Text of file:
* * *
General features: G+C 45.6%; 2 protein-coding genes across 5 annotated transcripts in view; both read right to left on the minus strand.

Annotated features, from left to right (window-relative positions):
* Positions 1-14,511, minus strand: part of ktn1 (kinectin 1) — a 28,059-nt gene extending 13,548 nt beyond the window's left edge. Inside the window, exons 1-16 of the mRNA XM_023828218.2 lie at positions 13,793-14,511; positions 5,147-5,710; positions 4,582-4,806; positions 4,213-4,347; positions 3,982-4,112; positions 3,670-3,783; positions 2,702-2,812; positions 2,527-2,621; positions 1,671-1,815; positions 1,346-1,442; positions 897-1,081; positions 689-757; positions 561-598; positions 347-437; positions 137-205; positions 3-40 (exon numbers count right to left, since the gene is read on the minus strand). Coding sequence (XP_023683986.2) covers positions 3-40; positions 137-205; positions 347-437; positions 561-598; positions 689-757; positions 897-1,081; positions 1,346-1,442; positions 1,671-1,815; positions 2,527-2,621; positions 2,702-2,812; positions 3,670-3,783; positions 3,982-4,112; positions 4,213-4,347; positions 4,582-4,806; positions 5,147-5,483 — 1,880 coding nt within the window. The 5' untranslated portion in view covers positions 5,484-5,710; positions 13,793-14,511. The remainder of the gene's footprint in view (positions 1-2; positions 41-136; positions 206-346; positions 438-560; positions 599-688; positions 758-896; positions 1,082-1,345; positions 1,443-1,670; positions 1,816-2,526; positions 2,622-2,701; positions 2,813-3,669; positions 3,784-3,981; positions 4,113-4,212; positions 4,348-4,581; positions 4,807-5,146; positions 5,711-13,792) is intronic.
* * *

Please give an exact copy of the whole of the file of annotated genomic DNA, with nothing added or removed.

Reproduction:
General features: G+C 45.6%; 2 protein-coding genes across 5 annotated transcripts in view; both read right to left on the minus strand.

Annotated features, from left to right (window-relative positions):
* Positions 1-14,511, minus strand: part of ktn1 (kinectin 1) — a 28,059-nt gene extending 13,548 nt beyond the window's left edge. Inside the window, exons 1-16 of the mRNA XM_023828218.2 lie at positions 13,793-14,511; positions 5,147-5,710; positions 4,582-4,806; positions 4,213-4,347; positions 3,982-4,112; positions 3,670-3,783; positions 2,702-2,812; positions 2,527-2,621; positions 1,671-1,815; positions 1,346-1,442; positions 897-1,081; positions 689-757; positions 561-598; positions 347-437; positions 137-205; positions 3-40 (exon numbers count right to left, since the gene is read on the minus strand). Coding sequence (XP_023683986.2) covers positions 3-40; positions 137-205; positions 347-437; positions 561-598; positions 689-757; positions 897-1,081; positions 1,346-1,442; positions 1,671-1,815; positions 2,527-2,621; positions 2,702-2,812; positions 3,670-3,783; positions 3,982-4,112; positions 4,213-4,347; positions 4,582-4,806; positions 5,147-5,483 — 1,880 coding nt within the window. The 5' untranslated portion in view covers positions 5,484-5,710; positions 13,793-14,511. The remainder of the gene's footprint in view (positions 1-2; positions 41-136; positions 206-346; positions 438-560; positions 599-688; positions 758-896; positions 1,082-1,345; positions 1,443-1,670; positions 1,816-2,526; positions 2,622-2,701; positions 2,813-3,669; positions 3,784-3,981; positions 4,113-4,212; positions 4,348-4,581; positions 4,807-5,146; positions 5,711-13,792) is intronic.